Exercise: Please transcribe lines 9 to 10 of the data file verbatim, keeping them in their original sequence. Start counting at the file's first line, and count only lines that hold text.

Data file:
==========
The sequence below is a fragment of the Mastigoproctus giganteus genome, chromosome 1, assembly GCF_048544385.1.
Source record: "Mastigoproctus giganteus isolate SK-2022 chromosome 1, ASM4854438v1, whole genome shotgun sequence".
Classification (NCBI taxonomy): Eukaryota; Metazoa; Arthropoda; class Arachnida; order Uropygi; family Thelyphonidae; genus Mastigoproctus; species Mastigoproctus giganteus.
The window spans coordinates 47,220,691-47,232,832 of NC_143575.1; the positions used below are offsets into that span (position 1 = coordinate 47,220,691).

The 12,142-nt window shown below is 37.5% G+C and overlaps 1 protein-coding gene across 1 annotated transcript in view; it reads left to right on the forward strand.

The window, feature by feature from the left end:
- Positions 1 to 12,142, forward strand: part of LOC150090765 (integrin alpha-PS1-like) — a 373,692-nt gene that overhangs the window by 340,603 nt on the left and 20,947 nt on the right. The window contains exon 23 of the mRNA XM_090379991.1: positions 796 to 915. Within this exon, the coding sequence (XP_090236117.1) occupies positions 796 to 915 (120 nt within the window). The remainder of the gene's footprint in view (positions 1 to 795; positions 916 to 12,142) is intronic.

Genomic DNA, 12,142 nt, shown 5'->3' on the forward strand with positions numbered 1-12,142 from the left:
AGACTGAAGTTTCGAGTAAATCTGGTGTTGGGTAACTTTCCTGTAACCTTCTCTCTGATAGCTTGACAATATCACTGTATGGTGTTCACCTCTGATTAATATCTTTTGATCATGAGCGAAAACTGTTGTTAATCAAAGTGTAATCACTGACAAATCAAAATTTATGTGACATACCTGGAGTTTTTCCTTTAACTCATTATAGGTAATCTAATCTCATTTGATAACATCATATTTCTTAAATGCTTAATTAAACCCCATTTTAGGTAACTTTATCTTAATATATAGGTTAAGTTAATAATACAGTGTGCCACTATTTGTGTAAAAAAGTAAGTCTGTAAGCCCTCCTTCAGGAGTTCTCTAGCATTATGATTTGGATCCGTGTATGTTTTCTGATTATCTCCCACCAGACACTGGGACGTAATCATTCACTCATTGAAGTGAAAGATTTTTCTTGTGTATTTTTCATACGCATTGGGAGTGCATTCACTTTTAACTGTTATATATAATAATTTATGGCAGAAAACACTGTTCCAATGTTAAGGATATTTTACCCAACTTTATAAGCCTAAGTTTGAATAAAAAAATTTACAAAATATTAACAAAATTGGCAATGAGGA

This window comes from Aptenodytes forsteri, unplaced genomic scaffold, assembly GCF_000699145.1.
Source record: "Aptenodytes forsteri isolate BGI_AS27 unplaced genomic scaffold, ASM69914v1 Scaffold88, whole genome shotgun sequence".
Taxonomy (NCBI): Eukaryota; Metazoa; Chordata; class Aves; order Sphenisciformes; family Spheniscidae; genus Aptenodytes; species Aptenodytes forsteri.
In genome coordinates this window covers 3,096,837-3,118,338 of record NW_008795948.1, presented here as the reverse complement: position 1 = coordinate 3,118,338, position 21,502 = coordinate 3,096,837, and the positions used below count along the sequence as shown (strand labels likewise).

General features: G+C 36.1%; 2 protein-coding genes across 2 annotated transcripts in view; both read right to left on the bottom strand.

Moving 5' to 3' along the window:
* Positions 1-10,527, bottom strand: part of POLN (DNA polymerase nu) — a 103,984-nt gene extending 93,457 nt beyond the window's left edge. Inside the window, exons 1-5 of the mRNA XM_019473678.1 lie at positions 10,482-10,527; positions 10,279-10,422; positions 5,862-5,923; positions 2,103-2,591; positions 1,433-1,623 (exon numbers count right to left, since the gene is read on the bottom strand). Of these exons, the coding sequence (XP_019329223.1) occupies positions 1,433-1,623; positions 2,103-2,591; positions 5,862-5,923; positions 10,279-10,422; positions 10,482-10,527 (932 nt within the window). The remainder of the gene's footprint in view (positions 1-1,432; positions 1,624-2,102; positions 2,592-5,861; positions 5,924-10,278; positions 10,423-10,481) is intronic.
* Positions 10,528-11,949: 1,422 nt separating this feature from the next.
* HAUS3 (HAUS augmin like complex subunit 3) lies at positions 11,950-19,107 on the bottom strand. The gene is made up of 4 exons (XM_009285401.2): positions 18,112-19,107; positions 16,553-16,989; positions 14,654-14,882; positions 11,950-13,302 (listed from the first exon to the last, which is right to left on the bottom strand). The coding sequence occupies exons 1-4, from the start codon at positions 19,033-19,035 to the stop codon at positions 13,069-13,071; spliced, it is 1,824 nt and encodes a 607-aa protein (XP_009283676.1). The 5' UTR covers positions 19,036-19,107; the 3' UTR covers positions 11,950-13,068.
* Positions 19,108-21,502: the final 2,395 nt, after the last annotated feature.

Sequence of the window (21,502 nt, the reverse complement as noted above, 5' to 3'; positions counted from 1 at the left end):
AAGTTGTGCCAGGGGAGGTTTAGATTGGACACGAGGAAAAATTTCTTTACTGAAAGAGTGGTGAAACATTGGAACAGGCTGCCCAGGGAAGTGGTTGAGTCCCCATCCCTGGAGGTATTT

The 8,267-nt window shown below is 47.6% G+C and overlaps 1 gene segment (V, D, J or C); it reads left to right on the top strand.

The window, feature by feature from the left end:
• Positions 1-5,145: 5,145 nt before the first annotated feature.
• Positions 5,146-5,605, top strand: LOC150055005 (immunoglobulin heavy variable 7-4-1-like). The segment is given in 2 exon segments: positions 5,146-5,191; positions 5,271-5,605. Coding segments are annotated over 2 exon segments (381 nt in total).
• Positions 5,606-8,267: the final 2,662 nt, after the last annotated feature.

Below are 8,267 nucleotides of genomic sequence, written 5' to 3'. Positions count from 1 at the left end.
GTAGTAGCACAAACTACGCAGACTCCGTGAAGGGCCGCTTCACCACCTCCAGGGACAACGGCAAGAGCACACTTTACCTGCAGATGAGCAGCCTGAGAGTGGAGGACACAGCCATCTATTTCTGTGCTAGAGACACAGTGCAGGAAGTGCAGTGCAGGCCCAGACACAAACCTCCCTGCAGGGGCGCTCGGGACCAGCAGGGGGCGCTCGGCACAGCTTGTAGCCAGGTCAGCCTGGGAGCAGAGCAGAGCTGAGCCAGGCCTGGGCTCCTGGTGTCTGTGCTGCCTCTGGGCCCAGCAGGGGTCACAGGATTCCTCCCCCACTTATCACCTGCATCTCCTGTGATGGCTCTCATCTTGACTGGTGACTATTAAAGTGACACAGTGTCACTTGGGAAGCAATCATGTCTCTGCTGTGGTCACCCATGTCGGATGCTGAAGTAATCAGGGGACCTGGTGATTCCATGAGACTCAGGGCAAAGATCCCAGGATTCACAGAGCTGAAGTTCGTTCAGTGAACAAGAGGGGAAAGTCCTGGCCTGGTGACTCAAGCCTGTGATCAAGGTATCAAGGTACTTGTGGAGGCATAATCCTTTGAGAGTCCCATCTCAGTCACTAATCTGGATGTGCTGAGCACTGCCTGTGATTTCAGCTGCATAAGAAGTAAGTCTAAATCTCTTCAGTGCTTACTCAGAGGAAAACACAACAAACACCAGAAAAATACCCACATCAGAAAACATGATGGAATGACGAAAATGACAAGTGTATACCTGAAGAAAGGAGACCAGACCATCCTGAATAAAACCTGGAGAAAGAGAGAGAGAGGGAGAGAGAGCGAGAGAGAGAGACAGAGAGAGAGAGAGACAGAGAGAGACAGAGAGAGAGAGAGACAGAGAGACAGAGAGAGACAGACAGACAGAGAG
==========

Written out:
AGACTGAAGTTTCGAGTAAATCTGGTGTTGGGTAACTTTCCTGTAACCTTCTCTCTGATAGCTTGACAATATCACTGTATGGTGTTCACCTCTGATTAATATCTTTTGATCATGAGCGAAAACTGTTGTTAATCAAAGTGTAATCACTGACAAATCAAAATTTATGTGACATACCTGGAGTTTTTCCTTTAACTCATTATAGGTAATCTAATCTCATTTGATAACATCATATTTCTTAAATGCTTAATTAAACCCCATTTTAGGTAACTTTATCTTAATATATAGGTTAAGTTAATAATACAGTGTGCCACTATTTGTGTAAAAAAGTAAGTCTGTAAGCCCTCCTTCAGGAGTTCTCTAGCATTATGATTTGGATCCGTGTATGTTTTCTGATTATCTCCCACCAGACACTGGGACGTAATCATTCACTCATTGAAGTGAAAGATTTTTCTTGTGTATTTTTCATACGCATTGGGAGTGCATTCACTTTTAACTGTTATATATAATAATTTATGGCAGAAAACACTGTTCCAATGTTAAGGATATTTTACCCAACTTTATAAGCCTAAGTTTGAATAAAAAAATTTACAAAATATTAACAAAATTGGCAATGAGGA

This window comes from Aptenodytes forsteri, unplaced genomic scaffold, assembly GCF_000699145.1.